In 2007, though, his 19-year-old son, Vaughn, died in a Denver accident. Vaughn was riding his motorcycle instead of his damaged car, which Johnson insisted he pay for himself. Had his son been driving the car instead, Johnson said, the collision with an SUV might have turned out differently.

“I blamed myself for not getting the car fixed,” Johnson said.

Soon after came 2008, when the real estate market collapsed, taking with it his investments. Like many, he lost a house to foreclosure.

About all he had left was his younger son, Scott, and his restaurant, but everything else was about to leave as well, including his health.

He collapsed as a result of grief for his son Vaughn, financial fears and the long-lasting effects of 11 years of NFL hits on a 5-foot-11-inch, 185-pound body that now is 47 years old, Johnson said.

Johnson spent a month in a hospital, much of it comatose, he said.

His recovery began “when I woke up one day in the hospital and realized I didn’t want to die,” he said.

It was in a conversation with his father that Johnson realized he wanted to live.

“My dad said, `You’re not the Vance Johnson that I raised,”‘ Johnson said. “He’s the one I listened to. He’s the one who brought me back.”

Johnson’s parents, Geno and Jean, are working at the restaurant, and Johnson said he’s still learning from them.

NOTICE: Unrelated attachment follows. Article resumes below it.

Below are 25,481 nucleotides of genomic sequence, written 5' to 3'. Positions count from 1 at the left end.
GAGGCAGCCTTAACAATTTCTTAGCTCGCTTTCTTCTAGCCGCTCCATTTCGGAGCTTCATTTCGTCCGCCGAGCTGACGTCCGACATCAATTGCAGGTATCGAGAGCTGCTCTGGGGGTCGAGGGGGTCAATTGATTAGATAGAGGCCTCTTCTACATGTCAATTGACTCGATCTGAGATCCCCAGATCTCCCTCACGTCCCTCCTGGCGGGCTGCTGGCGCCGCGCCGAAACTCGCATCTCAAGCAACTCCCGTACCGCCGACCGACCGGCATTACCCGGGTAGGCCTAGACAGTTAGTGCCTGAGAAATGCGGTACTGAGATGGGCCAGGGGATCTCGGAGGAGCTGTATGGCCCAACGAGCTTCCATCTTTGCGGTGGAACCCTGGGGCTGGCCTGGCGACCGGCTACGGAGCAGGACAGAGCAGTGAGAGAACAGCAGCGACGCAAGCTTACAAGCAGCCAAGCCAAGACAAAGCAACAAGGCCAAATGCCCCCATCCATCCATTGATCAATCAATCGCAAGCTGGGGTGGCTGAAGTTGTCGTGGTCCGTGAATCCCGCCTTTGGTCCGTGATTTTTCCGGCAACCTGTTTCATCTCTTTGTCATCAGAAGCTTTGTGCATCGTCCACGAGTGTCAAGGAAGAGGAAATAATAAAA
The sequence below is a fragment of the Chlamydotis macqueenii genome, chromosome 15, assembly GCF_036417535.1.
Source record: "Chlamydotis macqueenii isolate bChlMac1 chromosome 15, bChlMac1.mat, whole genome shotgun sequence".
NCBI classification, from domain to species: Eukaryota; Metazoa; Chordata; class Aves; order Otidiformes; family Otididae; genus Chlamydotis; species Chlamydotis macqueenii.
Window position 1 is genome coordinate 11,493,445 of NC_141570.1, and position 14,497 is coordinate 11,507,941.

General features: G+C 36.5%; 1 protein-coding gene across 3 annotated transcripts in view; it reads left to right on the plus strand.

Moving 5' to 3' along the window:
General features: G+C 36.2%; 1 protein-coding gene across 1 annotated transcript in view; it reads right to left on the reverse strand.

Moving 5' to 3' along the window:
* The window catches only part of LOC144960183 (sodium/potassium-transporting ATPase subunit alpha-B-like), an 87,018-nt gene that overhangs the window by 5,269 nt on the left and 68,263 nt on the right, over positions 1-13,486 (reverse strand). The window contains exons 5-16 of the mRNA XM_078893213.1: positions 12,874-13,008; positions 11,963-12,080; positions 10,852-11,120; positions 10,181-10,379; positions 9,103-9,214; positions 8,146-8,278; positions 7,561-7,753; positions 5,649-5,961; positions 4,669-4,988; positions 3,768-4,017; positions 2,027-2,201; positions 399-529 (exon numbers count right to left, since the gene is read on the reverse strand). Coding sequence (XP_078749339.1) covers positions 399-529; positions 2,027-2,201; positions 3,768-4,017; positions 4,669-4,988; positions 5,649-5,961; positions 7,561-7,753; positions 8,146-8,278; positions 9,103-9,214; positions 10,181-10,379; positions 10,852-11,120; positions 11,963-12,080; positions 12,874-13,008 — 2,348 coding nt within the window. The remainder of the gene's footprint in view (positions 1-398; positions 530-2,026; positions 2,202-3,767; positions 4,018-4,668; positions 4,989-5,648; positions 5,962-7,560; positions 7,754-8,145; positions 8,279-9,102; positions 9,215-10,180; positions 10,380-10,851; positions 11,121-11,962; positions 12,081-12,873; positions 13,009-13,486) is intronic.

Nothing that is served at the restaurant is actually cooked behind the counter. Jean supervises all the hard work behind the scenes, smoking the meat, making the barbecue sauce and preparing the ribs by recipes she has stored neatly in her memory, Johnson said.

Johnson is learning the restaurant business anew at his parents’ feet and now is in negotiations to open a second restaurant, this one in Grand Junction.

Johnson, though, has no money to burn. The restaurant provides a living, and things really hop on the weekends, especially during football season, he said.

Johnson said he hopes to learn more about the just-concluded negotiations between the NFL and its players to see if the deal includes better insurance coverage for retired players.

As it is, he has physicians’ bills of more than $100,000 that he’s unable to pay. He was fortunate in enlisting the aid of a Grand Junction physician who is providing him treatment for free, he said.

As he’s worked his way back to a normal, if modest, life, Johnson has also has revived The Vance, this time as an entrepreneurial pitchman.

“I would love to do a cooking show” on the Oprah Winfrey Network, he effused to the owner of the network during the taping Wednesday.

“Give me some love, Oprah,” he pleaded to the camera, asking her to drop by his place in Parachute for a meal. He got a grin and quick response.

“Is that your ego selling me now?” she responded.

As Winfrey completed a soliloquy on human ego and needs, Johnson filled in a hesitancy with a quiet comment to himself.

“What you need,” he quipped, “is ribs.”

By GARY HARMON, The Daily Sentinel

(Copyright 2011 by The Associated Press. All Rights Reserved.)